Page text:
Oh, I see you were feeling scared.  That noise was too loud for you.  You can cover your ears.  We can go get your ear protection.  Do you want to ask them to turn it down, go outside or go somewhere else?

You didn’t like the water that hot or cold.  Would you like to pick the temperature?  Here is the cold, and here is the hot.  Is that better?

Defining Sensory Processing Disorder

By | Uncategorized | No Comments

As a parent there are always those moments you question your parenting ability, followed by questioning your sanity.  And as a Sensory Parent if you don’t have someone to bounce thoughts and ideas off of you start to think that maybe it really is all your fault your child goes “crazy” sometimes (or in our case – can’t sooth herself to sleep). 

A dear friend we were once visiting said more serious than joking, though it was delivered in a way that sounded a touch like humor to soften it I think: “I don’t know why you guys make sleep such a big deal, driving her around for naps (2 times a day when she was 18 months old!).   You just let kids run around until they’re tired and let them fall asleep under the dinner table.   That’s what we did with our kids.”  And I found myself thinking “God, really? Some kids will do that?  Maybe my approach has been all wrong.”  But then I remembered the 3 hours of bouncing her to sleep as a baby, the completely failed attempts at some kind of sleep training ending up with the whole family in a puddle of stress, exhaustion and tears on the floor after hours of screaming (didn’t those cursed sleep training books say no more than an hour and as little as 10 min!? –  thankfully a few of the books mentioned the technique wouldn’t work on a very small percentage of especially alert babies – ’cause we clearly had an outlyer).

But these idiosyncrasies are the dark side of the moon of parenting.   The negative space that defines the shape of your child, but most people don’t see. Our dear friend had no context to know that what works for 95 percent of children wouldn’t work for my child ever.   And while I knew this at the time he said these words to me, I didn’t yet know my child had a disability. A disability is defined as something that interferes with one’s ability to perform or complete daily tasks.   And it feels wierd to me to label my child with a disorder when she may look totally normal to you.   But the reality is that she cannot physiologically do things that others can because her brain is wired differently.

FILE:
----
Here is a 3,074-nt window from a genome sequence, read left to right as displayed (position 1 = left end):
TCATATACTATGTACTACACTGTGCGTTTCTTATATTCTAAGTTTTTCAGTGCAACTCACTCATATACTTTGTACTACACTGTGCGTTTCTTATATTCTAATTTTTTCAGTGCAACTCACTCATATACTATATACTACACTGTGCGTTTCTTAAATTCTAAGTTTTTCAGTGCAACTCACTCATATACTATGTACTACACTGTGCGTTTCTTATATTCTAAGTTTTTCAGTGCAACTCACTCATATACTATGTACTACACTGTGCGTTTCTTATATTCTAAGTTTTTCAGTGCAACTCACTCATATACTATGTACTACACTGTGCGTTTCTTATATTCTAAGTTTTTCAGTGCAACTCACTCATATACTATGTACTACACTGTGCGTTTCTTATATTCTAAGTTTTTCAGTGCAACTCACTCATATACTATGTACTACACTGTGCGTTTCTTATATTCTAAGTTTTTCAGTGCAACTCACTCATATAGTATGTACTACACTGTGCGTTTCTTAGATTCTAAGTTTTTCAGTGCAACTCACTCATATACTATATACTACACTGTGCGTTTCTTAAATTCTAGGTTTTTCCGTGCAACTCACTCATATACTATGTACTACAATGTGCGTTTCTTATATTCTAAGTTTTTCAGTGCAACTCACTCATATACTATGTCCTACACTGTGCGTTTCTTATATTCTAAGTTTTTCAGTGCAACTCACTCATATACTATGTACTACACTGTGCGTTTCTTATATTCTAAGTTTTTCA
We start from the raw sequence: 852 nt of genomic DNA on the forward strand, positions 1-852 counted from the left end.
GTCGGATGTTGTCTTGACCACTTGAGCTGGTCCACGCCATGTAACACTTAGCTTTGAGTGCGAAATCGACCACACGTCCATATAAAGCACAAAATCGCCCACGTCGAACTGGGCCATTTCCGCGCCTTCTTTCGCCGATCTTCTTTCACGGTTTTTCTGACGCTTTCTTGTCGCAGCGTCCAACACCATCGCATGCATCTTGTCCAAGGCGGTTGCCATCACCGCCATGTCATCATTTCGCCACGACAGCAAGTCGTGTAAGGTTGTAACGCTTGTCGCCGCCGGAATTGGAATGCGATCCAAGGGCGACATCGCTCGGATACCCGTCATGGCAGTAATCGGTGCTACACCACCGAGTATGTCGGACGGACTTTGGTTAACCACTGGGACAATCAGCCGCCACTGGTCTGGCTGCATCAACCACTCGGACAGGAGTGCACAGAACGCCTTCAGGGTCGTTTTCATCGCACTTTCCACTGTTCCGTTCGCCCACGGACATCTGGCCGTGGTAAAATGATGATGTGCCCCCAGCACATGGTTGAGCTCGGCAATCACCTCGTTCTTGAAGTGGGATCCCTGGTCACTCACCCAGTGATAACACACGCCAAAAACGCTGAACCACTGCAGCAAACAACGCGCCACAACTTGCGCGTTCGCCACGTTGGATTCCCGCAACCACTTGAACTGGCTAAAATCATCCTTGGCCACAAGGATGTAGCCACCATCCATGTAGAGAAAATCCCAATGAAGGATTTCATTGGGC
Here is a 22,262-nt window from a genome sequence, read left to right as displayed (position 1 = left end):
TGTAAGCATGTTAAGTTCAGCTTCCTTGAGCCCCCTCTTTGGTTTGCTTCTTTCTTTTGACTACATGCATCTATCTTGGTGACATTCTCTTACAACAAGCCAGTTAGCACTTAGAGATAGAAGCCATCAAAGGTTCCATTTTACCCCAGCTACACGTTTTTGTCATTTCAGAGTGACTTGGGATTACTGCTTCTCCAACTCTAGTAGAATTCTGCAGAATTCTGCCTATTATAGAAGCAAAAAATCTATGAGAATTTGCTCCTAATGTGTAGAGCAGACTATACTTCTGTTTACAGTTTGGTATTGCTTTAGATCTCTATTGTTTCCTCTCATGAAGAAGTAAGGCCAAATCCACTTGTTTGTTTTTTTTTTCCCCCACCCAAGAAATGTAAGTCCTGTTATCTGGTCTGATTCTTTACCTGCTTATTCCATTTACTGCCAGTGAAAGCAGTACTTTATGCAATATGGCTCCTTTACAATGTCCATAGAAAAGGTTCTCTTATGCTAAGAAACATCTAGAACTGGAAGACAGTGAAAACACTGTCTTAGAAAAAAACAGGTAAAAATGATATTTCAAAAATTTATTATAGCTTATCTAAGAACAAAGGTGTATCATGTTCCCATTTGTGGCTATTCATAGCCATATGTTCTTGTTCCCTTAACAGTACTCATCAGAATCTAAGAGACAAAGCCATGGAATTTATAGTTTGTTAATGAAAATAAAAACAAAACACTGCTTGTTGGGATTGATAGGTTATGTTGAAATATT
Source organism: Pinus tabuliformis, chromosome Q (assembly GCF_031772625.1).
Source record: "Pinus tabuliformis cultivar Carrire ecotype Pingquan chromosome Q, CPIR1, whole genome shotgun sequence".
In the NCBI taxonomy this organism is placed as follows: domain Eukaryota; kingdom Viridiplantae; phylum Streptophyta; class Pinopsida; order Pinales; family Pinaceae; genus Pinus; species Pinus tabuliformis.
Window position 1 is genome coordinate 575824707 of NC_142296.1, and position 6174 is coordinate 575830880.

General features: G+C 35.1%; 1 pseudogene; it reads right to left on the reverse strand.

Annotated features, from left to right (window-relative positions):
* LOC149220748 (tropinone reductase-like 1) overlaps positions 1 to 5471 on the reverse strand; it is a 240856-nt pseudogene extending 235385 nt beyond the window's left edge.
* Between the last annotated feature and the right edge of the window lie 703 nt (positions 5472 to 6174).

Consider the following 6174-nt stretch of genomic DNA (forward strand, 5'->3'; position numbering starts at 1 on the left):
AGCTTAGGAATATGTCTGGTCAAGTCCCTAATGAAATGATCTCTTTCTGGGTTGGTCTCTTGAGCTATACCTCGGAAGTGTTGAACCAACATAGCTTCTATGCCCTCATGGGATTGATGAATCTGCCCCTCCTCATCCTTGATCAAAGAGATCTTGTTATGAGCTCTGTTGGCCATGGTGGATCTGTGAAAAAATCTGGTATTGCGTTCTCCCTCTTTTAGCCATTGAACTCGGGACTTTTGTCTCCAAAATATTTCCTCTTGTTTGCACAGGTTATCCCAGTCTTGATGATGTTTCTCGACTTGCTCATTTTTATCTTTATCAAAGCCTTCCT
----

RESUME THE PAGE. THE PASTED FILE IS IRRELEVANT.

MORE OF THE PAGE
I sometimes get funny looks when I tell people Isis has sensory processing disorder.   People see a snap shot of a typical Bay area kid running around bare foot, going potty on her training toilet, and spinning on the tire swing. 

But I see a child who can’t wear shoes because her feet are overly reactive to touch and will grip endlessly, a child terrified of any bathroom that isn’t her own because of the echoing and uncontrollable noise, and a child seeking the calming sensory input of extreem physical motion because her vestibular system under registers movement.

While she is an extremely capable girl she is limited in her daily activities by her condition.

The Sensory Checklist 2

By | Uncategorized | No Comments

Execute Calming Checklist

I have a mental checklist of things that work to calm my daughter. If you’re not sure what calms your child, start experimenting with sensory input or deprivation and see what works. Each child is unique and will have different things that soothe them. (Try not to use food as a reward or calming technique – it is a pattern we fall into too easily, but it doesn’t establish healthy eating habits and can contribute to future problems with food and diet).

Calming things can include: rocking, spinning, brushing with a medical brush, sensory play with the hands (water, sand, dirt, cornstarch and water, dough, etc), sensory play with the feet (walking on rocks, sand, soft grass, stomping on tapioca balls, grapes, etc), music, silence, water running, swinging, spinning, jumping, hiding in a sleeping bag or sensory sock, etc. Please share in the comments what’s worked for you!

Write down what works for your child (even better if you can draw pictures, and help your child understand what they can do to calm themselves when they feel scared or overwhelmed), and afix your Calm Down List on the refrigerator or another visible place in your house to help remind the family how you can help.